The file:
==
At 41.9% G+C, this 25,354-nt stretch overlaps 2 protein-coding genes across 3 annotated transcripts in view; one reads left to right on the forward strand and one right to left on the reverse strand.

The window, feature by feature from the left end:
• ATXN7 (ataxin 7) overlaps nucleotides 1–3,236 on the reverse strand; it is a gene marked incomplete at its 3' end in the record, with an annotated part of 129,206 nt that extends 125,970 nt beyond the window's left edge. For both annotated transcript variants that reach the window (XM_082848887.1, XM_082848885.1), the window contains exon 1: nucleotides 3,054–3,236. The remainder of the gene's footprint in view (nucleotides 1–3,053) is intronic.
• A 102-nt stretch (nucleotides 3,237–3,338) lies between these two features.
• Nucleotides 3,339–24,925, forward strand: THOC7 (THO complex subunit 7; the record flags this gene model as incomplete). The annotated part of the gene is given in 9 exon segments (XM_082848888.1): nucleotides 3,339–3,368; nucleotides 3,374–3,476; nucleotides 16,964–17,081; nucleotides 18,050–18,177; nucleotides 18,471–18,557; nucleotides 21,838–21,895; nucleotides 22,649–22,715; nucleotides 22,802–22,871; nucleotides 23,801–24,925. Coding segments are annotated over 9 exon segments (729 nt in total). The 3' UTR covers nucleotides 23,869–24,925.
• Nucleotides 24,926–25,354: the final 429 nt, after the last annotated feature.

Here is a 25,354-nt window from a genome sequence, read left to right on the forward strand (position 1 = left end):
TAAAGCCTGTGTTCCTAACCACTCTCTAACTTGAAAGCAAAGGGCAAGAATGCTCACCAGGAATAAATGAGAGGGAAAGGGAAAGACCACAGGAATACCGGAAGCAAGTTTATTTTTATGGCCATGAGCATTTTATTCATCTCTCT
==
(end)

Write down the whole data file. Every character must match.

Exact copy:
At 41.9% G+C, this 25,354-nt stretch overlaps 2 protein-coding genes across 3 annotated transcripts in view; one reads left to right on the forward strand and one right to left on the reverse strand.

The window, feature by feature from the left end:
• ATXN7 (ataxin 7) overlaps nucleotides 1–3,236 on the reverse strand; it is a gene marked incomplete at its 3' end in the record, with an annotated part of 129,206 nt that extends 125,970 nt beyond the window's left edge. For both annotated transcript variants that reach the window (XM_082848887.1, XM_082848885.1), the window contains exon 1: nucleotides 3,054–3,236. The remainder of the gene's footprint in view (nucleotides 1–3,053) is intronic.
• A 102-nt stretch (nucleotides 3,237–3,338) lies between these two features.
• Nucleotides 3,339–24,925, forward strand: THOC7 (THO complex subunit 7; the record flags this gene model as incomplete). The annotated part of the gene is given in 9 exon segments (XM_082848888.1): nucleotides 3,339–3,368; nucleotides 3,374–3,476; nucleotides 16,964–17,081; nucleotides 18,050–18,177; nucleotides 18,471–18,557; nucleotides 21,838–21,895; nucleotides 22,649–22,715; nucleotides 22,802–22,871; nucleotides 23,801–24,925. Coding segments are annotated over 9 exon segments (729 nt in total). The 3' UTR covers nucleotides 23,869–24,925.
• Nucleotides 24,926–25,354: the final 429 nt, after the last annotated feature.

Here is a 25,354-nt window from a genome sequence, read left to right on the forward strand (position 1 = left end):
TAAAGCCTGTGTTCCTAACCACTCTCTAACTTGAAAGCAAAGGGCAAGAATGCTCACCAGGAATAAATGAGAGGGAAAGGGAAAGACCACAGGAATACCGGAAGCAAGTTTATTTTTATGGCCATGAGCATTTTATTCATCTCTCT